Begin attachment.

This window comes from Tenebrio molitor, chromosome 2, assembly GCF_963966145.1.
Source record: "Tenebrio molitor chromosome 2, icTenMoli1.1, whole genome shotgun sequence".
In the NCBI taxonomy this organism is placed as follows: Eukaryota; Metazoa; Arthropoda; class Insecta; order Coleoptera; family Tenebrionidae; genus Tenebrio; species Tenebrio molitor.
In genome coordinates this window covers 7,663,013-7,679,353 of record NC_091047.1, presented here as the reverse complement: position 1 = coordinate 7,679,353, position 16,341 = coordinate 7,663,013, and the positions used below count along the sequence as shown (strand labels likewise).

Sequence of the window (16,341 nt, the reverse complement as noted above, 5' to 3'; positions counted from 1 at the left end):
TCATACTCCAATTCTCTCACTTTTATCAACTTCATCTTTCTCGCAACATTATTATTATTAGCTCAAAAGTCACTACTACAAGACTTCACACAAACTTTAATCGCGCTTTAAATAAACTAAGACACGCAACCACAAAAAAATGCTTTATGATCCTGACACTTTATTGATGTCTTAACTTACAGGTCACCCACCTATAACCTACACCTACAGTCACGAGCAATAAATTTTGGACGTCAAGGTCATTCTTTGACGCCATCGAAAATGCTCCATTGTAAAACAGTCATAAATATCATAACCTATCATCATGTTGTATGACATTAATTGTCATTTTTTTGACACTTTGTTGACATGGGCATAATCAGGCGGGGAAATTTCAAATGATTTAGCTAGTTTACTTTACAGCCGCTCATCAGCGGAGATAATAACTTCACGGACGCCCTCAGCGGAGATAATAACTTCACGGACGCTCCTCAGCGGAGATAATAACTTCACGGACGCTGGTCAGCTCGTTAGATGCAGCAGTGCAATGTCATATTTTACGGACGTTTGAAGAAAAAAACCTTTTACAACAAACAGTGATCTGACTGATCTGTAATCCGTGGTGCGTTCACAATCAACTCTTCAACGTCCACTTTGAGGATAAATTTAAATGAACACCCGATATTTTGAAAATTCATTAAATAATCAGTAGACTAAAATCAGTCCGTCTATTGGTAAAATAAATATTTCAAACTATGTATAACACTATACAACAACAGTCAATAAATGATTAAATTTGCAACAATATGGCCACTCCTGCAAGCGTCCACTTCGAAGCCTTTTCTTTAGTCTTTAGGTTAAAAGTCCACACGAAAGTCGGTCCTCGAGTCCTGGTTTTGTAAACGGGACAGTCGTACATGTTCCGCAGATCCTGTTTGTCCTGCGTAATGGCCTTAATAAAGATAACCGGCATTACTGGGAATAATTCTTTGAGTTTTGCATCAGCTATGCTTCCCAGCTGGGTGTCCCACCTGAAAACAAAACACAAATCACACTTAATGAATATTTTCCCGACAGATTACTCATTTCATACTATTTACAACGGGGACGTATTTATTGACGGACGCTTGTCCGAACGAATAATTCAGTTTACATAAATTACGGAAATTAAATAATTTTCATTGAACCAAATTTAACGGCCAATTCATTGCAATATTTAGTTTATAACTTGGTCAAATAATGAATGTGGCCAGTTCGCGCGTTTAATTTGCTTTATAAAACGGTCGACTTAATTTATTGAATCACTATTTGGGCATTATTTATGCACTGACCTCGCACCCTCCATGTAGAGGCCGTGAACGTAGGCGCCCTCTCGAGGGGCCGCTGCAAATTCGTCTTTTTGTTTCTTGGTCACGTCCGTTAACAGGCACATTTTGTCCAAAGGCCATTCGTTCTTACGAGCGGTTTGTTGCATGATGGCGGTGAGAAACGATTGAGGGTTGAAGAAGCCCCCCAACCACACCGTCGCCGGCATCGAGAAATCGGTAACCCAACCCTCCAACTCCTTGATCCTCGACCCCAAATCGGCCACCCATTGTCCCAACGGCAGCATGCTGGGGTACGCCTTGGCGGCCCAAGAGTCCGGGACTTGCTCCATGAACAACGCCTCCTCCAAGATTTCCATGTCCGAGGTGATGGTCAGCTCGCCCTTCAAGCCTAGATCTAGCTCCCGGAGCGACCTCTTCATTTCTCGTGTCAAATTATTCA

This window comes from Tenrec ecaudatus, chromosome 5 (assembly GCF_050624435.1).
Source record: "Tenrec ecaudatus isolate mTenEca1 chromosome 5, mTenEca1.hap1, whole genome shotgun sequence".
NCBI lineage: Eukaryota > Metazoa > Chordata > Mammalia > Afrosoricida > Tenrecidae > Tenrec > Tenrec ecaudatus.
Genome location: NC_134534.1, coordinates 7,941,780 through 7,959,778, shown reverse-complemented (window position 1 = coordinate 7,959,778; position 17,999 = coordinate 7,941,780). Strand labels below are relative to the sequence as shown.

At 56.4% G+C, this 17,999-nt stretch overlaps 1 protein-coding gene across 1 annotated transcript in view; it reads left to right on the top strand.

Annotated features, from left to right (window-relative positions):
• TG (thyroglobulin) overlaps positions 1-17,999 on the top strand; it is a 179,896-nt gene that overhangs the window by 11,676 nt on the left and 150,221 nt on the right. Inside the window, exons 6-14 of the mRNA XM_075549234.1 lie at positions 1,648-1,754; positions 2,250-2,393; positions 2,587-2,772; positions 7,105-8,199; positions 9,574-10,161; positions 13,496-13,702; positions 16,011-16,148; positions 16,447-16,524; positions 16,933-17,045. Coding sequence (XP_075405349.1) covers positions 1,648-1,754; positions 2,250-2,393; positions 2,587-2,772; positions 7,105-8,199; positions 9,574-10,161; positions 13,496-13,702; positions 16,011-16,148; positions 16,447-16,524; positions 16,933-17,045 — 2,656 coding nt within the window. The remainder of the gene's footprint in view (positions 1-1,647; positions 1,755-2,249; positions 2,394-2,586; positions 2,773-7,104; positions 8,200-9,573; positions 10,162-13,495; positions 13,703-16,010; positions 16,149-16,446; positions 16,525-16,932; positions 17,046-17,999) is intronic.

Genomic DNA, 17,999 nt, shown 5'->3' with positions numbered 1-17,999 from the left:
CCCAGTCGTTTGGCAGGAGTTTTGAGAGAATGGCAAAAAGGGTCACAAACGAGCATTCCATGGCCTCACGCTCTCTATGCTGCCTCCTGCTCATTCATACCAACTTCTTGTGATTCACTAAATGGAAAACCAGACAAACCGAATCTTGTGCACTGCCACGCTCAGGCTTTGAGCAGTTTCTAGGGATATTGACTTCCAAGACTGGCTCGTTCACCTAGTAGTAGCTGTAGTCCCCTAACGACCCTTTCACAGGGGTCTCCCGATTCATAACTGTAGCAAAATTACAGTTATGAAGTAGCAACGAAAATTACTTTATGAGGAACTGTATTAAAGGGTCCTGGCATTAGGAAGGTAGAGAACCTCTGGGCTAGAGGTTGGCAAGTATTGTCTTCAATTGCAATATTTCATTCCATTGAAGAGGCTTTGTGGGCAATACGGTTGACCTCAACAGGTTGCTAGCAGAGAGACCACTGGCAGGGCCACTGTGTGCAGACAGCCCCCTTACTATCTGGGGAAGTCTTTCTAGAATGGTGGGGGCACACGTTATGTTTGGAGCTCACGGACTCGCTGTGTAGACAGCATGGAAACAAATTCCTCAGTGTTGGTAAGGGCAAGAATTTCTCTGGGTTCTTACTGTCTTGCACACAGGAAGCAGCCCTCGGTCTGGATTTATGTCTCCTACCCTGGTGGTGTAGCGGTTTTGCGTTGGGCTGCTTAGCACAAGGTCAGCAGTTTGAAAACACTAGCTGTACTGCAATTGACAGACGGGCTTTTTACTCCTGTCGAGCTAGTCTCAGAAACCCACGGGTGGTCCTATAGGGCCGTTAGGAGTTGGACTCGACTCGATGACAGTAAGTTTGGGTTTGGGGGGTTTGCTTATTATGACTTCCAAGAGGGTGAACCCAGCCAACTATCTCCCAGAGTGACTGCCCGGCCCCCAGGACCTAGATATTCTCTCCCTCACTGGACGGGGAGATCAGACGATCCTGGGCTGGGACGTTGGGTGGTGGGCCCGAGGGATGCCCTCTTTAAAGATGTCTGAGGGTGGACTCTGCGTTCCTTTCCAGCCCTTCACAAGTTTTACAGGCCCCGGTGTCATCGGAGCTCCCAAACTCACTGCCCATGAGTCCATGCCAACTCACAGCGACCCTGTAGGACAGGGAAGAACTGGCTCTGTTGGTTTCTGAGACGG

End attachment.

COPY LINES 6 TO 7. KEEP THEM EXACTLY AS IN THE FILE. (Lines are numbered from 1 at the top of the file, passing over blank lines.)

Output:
TCATACTCCAATTCTCTCACTTTTATCAACTTCATCTTTCTCGCAACATTATTATTATTAGCTCAAAAGTCACTACTACAAGACTTCACACAAACTTTAATCGCGCTTTAAATAAACTAAGACACGCAACCACAAAAAAATGCTTTATGATCCTGACACTTTATTGATGTCTTAACTTACAGGTCACCCACCTATAACCTACACCTACAGTCACGAGCAATAAATTTTGGACGTCAAGGTCATTCTTTGACGCCATCGAAAATGCTCCATTGTAAAACAGTCATAAATATCATAACCTATCATCATGTTGTATGACATTAATTGTCATTTTTTTGACACTTTGTTGACATGGGCATAATCAGGCGGGGAAATTTCAAATGATTTAGCTAGTTTACTTTACAGCCGCTCATCAGCGGAGATAATAACTTCACGGACGCCCTCAGCGGAGATAATAACTTCACGGACGCTCCTCAGCGGAGATAATAACTTCACGGACGCTGGTCAGCTCGTTAGATGCAGCAGTGCAATGTCATATTTTACGGACGTTTGAAGAAAAAAACCTTTTACAACAAACAGTGATCTGACTGATCTGTAATCCGTGGTGCGTTCACAATCAACTCTTCAACGTCCACTTTGAGGATAAATTTAAATGAACACCCGATATTTTGAAAATTCATTAAATAATCAGTAGACTAAAATCAGTCCGTCTATTGGTAAAATAAATATTTCAAACTATGTATAACACTATACAACAACAGTCAATAAATGATTAAATTTGCAACAATATGGCCACTCCTGCAAGCGTCCACTTCGAAGCCTTTTCTTTAGTCTTTAGGTTAAAAGTCCACACGAAAGTCGGTCCTCGAGTCCTGGTTTTGTAAACGGGACAGTCGTACATGTTCCGCAGATCCTGTTTGTCCTGCGTAATGGCCTTAATAAAGATAACCGGCATTACTGGGAATAATTCTTTGAGTTTTGCATCAGCTATGCTTCCCAGCTGGGTGTCCCACCTGAAAACAAAACACAAATCACACTTAATGAATATTTTCCCGACAGATTACTCATTTCATACTATTTACAACGGGGACGTATTTATTGACGGACGCTTGTCCGAACGAATAATTCAGTTTACATAAATTACGGAAATTAAATAATTTTCATTGAACCAAATTTAACGGCCAATTCATTGCAATATTTAGTTTATAACTTGGTCAAATAATGAATGTGGCCAGTTCGCGCGTTTAATTTGCTTTATAAAACGGTCGACTTAATTTATTGAATCACTATTTGGGCATTATTTATGCACTGACCTCGCACCCTCCATGTAGAGGCCGTGAACGTAGGCGCCCTCTCGAGGGGCCGCTGCAAATTCGTCTTTTTGTTTCTTGGTCACGTCCGTTAACAGGCACATTTTGTCCAAAGGCCATTCGTTCTTACGAGCGGTTTGTTGCATGATGGCGGTGAGAAACGATTGAGGGTTGAAGAAGCCCCCCAACCACACCGTCGCCGGCATCGAGAAATCGGTAACCCAACCCTCCAACTCCTTGATCCTCGACCCCAAATCGGCCACCCATTGTCCCAACGGCAGCATGCTGGGGTACGCCTTGGCGGCCCAAGAGTCCGGGACTTGCTCCATGAACAACGCCTCCTCCAAGATTTCCATGTCCGAGGTGATGGTCAGCTCGCCCTTCAAGCCTAGATCTAGCTCCCGGAGCGACCTCTTCATTTCTCGTGTCAAATTATTCA

This window comes from Tenrec ecaudatus, chromosome 5 (assembly GCF_050624435.1).